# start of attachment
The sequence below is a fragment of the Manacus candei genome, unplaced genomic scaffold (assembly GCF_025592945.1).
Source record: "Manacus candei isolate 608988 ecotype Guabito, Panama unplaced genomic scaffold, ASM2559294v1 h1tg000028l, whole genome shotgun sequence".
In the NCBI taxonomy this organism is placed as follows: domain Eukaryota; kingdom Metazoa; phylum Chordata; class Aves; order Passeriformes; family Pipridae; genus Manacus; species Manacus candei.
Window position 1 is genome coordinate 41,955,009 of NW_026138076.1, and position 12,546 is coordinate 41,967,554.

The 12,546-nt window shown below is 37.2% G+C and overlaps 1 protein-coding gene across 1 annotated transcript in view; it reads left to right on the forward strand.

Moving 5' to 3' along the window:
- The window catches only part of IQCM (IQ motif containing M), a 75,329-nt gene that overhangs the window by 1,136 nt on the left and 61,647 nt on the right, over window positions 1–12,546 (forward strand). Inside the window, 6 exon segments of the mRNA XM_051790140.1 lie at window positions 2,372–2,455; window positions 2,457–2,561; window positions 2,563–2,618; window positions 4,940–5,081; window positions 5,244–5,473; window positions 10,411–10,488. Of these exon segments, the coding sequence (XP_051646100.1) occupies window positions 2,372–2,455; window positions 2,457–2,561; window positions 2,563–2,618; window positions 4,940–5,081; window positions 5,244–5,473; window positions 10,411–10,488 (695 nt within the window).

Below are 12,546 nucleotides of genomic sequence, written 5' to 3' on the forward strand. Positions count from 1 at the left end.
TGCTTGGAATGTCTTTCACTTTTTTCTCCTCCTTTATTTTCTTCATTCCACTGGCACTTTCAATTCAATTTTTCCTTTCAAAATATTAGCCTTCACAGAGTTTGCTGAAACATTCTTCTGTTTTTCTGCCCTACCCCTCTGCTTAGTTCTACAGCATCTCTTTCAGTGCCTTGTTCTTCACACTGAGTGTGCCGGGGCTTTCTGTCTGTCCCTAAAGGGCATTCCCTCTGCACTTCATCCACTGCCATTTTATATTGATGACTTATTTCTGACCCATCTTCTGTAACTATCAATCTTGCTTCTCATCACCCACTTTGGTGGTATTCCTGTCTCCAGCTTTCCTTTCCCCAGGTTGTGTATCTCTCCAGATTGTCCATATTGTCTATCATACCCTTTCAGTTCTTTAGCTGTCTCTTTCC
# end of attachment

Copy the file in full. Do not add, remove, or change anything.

The sequence below is a fragment of the Manacus candei genome, unplaced genomic scaffold (assembly GCF_025592945.1).
Source record: "Manacus candei isolate 608988 ecotype Guabito, Panama unplaced genomic scaffold, ASM2559294v1 h1tg000028l, whole genome shotgun sequence".
In the NCBI taxonomy this organism is placed as follows: domain Eukaryota; kingdom Metazoa; phylum Chordata; class Aves; order Passeriformes; family Pipridae; genus Manacus; species Manacus candei.
Window position 1 is genome coordinate 41,955,009 of NW_026138076.1, and position 12,546 is coordinate 41,967,554.

The 12,546-nt window shown below is 37.2% G+C and overlaps 1 protein-coding gene across 1 annotated transcript in view; it reads left to right on the forward strand.

Moving 5' to 3' along the window:
- The window catches only part of IQCM (IQ motif containing M), a 75,329-nt gene that overhangs the window by 1,136 nt on the left and 61,647 nt on the right, over window positions 1–12,546 (forward strand). Inside the window, 6 exon segments of the mRNA XM_051790140.1 lie at window positions 2,372–2,455; window positions 2,457–2,561; window positions 2,563–2,618; window positions 4,940–5,081; window positions 5,244–5,473; window positions 10,411–10,488. Of these exon segments, the coding sequence (XP_051646100.1) occupies window positions 2,372–2,455; window positions 2,457–2,561; window positions 2,563–2,618; window positions 4,940–5,081; window positions 5,244–5,473; window positions 10,411–10,488 (695 nt within the window).

Below are 12,546 nucleotides of genomic sequence, written 5' to 3' on the forward strand. Positions count from 1 at the left end.
TGCTTGGAATGTCTTTCACTTTTTTCTCCTCCTTTATTTTCTTCATTCCACTGGCACTTTCAATTCAATTTTTCCTTTCAAAATATTAGCCTTCACAGAGTTTGCTGAAACATTCTTCTGTTTTTCTGCCCTACCCCTCTGCTTAGTTCTACAGCATCTCTTTCAGTGCCTTGTTCTTCACACTGAGTGTGCCGGGGCTTTCTGTCTGTCCCTAAAGGGCATTCCCTCTGCACTTCATCCACTGCCATTTTATATTGATGACTTATTTCTGACCCATCTTCTGTAACTATCAATCTTGCTTCTCATCACCCACTTTGGTGGTATTCCTGTCTCCAGCTTTCCTTTCCCCAGGTTGTGTATCTCTCCAGATTGTCCATATTGTCTATCATACCCTTTCAGTTCTTTAGCTGTCTCTTTCC